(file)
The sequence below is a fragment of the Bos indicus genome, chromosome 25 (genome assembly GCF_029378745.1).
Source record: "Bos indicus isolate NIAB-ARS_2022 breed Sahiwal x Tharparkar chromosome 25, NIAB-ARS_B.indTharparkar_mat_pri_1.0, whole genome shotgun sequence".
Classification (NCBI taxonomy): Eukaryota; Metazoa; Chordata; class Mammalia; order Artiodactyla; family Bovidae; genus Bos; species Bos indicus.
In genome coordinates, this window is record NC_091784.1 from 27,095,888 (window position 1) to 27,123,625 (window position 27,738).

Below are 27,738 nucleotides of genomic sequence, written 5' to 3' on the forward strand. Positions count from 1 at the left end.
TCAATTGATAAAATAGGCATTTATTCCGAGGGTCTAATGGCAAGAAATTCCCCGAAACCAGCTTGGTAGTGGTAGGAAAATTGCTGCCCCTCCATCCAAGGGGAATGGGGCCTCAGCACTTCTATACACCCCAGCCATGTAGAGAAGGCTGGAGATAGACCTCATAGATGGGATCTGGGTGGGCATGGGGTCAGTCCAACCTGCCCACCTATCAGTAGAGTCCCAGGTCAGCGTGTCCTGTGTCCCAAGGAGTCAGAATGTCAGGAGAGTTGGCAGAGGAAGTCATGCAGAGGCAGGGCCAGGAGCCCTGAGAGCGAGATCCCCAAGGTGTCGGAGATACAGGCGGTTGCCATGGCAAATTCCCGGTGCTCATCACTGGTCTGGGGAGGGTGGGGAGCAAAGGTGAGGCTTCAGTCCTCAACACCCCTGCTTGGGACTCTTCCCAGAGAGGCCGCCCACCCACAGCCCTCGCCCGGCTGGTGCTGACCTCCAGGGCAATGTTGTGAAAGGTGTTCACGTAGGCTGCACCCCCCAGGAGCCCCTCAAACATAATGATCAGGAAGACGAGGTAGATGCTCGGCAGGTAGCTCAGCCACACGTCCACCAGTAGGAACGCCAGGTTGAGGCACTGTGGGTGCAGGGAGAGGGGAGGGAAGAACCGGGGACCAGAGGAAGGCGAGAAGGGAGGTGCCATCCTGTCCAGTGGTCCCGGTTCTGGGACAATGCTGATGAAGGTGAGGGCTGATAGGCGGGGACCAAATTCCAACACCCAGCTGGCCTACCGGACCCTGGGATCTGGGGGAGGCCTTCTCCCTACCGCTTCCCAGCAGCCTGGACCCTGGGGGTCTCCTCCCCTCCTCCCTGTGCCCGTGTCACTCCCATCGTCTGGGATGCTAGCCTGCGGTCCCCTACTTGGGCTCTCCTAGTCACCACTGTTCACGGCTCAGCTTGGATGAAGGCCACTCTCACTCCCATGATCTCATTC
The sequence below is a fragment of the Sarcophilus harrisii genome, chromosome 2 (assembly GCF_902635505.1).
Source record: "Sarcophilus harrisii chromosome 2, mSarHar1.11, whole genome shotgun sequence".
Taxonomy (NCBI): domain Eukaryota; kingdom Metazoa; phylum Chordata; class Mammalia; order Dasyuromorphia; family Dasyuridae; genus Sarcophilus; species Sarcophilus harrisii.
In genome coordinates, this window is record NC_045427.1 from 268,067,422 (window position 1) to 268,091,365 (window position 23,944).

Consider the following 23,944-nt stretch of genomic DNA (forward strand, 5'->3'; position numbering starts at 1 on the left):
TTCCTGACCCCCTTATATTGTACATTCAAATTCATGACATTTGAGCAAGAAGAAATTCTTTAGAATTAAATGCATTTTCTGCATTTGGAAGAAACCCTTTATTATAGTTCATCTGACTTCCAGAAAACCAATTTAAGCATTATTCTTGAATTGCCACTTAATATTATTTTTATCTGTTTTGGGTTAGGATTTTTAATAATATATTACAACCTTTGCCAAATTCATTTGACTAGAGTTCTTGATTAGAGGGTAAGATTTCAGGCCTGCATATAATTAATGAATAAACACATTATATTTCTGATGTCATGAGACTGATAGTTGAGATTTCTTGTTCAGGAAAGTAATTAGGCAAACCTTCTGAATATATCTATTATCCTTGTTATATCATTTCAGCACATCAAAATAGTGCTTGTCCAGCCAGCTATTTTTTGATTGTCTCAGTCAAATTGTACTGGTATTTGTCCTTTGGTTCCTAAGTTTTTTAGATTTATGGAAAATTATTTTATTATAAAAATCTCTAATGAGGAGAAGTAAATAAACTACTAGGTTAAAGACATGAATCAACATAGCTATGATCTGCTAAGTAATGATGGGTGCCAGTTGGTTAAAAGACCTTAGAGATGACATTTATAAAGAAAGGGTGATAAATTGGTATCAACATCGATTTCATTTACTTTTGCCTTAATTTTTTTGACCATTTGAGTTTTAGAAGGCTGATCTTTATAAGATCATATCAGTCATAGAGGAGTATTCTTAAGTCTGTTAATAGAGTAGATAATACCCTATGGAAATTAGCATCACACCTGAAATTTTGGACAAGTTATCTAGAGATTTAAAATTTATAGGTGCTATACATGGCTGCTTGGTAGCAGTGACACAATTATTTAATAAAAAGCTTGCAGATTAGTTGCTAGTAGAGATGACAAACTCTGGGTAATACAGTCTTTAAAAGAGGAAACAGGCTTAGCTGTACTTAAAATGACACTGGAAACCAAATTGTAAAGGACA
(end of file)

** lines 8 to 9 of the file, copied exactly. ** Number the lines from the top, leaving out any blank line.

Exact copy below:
Source record: "Sarcophilus harrisii chromosome 2, mSarHar1.11, whole genome shotgun sequence".
Taxonomy (NCBI): domain Eukaryota; kingdom Metazoa; phylum Chordata; class Mammalia; order Dasyuromorphia; family Dasyuridae; genus Sarcophilus; species Sarcophilus harrisii.